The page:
My 2015 Bookshelf

You're acquainted with that gig we do each December/January, when we all post lists of the books we've read during the last year.  It's tradition.  I walked into the sunroom to pick up my book-log moleskin notebook and jot down the latest book I finished, and the tradition came back to me.  So here I am, writing up a post of the books I've read this past year.
the purge
Before I get into that, I have to admit I did a thing recently that I never thought I would do, that most book bloggers will instinctively consider anathema.  I got rid of books.  Lots and lots of books.  I sorted and cleaned my shelves.  I still have quite a chunk of books left, but an even larger mountain of books are sitting in my garage in boxes, waiting to be carted off to Goodwill.  I had so many books, it was pinching my nerves.  They were ugly and messy and made me feel guilty when I looked at them.  I hadn't read most of them - many of them, I honestly didn't feel like reading at all.  So I pulled them all off the shelves, I sorted through them, and I kept only the ones that I loved, only the ones I actually, seriously wanted to read (not the ones I had told myself, "well...I'll read it some day"), and the books I knew I wanted my children to read.  That was it.  That constitutes a large collection still, but much slimmer and more manageable than the zoo I had before.  Phew.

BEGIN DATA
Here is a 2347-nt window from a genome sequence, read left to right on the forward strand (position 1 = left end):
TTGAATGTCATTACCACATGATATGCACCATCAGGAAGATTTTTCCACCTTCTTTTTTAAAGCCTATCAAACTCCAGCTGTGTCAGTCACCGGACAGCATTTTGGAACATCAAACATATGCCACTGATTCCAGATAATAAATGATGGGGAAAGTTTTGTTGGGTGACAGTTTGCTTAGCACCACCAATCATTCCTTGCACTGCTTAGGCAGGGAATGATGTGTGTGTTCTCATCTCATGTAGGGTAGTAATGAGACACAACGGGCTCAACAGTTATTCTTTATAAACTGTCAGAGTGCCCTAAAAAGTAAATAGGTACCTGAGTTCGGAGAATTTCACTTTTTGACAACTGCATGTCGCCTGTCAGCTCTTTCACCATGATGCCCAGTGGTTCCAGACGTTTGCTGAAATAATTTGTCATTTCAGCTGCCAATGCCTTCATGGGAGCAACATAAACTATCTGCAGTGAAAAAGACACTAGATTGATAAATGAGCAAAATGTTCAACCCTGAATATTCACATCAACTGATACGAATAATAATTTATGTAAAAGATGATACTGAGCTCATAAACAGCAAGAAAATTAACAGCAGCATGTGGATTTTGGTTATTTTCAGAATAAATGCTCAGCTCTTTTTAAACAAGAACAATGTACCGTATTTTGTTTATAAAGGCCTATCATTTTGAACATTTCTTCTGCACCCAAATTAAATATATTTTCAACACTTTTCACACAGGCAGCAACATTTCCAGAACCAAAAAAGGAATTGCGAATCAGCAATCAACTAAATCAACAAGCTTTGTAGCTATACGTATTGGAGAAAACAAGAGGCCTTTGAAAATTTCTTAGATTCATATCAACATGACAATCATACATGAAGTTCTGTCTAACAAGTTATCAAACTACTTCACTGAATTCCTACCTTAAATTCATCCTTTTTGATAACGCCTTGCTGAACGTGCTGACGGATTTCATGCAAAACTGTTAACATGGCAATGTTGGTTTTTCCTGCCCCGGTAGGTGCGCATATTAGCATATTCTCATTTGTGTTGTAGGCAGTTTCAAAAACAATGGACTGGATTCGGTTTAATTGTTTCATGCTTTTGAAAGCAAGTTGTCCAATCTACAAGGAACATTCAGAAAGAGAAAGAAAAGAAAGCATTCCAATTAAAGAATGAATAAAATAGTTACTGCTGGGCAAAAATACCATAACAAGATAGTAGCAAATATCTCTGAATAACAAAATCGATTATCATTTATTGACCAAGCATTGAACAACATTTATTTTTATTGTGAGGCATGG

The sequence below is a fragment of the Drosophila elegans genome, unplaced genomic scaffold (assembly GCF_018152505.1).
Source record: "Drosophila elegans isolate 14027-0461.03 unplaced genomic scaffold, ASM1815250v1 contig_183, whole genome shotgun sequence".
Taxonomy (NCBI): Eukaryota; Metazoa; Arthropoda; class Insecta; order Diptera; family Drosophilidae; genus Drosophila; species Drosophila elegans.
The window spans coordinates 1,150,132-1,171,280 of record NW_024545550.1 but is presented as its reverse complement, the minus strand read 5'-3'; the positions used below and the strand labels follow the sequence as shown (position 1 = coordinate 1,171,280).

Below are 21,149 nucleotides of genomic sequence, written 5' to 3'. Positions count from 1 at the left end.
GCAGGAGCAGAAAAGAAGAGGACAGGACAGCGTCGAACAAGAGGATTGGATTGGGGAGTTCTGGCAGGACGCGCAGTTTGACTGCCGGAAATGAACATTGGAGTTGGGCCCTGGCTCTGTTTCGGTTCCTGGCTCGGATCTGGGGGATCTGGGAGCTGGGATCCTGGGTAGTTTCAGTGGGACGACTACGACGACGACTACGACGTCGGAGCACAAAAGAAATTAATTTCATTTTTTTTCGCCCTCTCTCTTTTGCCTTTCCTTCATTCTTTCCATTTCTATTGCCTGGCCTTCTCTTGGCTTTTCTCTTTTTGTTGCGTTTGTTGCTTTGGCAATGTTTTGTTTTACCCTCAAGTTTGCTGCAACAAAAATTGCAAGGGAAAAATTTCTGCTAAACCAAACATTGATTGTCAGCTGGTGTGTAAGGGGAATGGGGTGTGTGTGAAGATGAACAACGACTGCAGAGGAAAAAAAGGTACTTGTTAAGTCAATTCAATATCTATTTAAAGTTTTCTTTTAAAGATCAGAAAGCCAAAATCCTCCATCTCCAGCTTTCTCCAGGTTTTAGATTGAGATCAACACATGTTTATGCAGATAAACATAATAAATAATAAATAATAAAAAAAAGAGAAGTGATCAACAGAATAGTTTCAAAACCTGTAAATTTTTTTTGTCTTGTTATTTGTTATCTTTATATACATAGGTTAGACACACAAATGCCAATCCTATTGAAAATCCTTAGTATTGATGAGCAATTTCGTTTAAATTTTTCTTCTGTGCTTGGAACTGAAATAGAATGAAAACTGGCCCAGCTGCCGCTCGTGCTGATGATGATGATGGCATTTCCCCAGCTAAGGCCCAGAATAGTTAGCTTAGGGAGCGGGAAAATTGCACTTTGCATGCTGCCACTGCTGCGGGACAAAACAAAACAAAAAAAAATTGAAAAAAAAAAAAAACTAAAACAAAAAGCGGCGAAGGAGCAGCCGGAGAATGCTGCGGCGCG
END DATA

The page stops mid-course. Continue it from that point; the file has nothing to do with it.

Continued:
the list
The Tulip by Pavord (1/3/15) - a massive, beautiful book on the history of the tulip. yes, I read a gigantic book on a flower.

Assurance by J.C. Ryle (1/7/15) - a little booklet on just that, the assurance of salvation. I love J.C. Ryle's work.

50 Things Every Young Lady Should Know by West  (1/7/15) - a little book on feminine etiquette. got this as a Christmas present from my parents last year.

A Year In Provence by Mayle (1/20/15) - a funny culinary journey through 365 English days in a French land.

First Principles of Verse by Hillyer (2/12/15) - a small book I picked up at random, but which proved to be a gem of instruction.

Jane Eyre by C. Bronte (3/-/15) - this doesn't need any introduction.

Villette by C. Bronte (7/-/15) - another of Charlotte's, a beautiful, personal fiction of an English girl in France. Ask Katie for details. XD

Wuthering Heights by E. Bronte (7/-/15) - I read a lot of Bronte this year.

Rebecca by du Maurier (8/3/15) - phew! what a tense, tense read.

For All the Tea in China by Rose (9/12/15) - an account of Robert Fortune, the man who stole tea plants from the insular world of China and broke the Oriental monopoly on the world's favourite drink.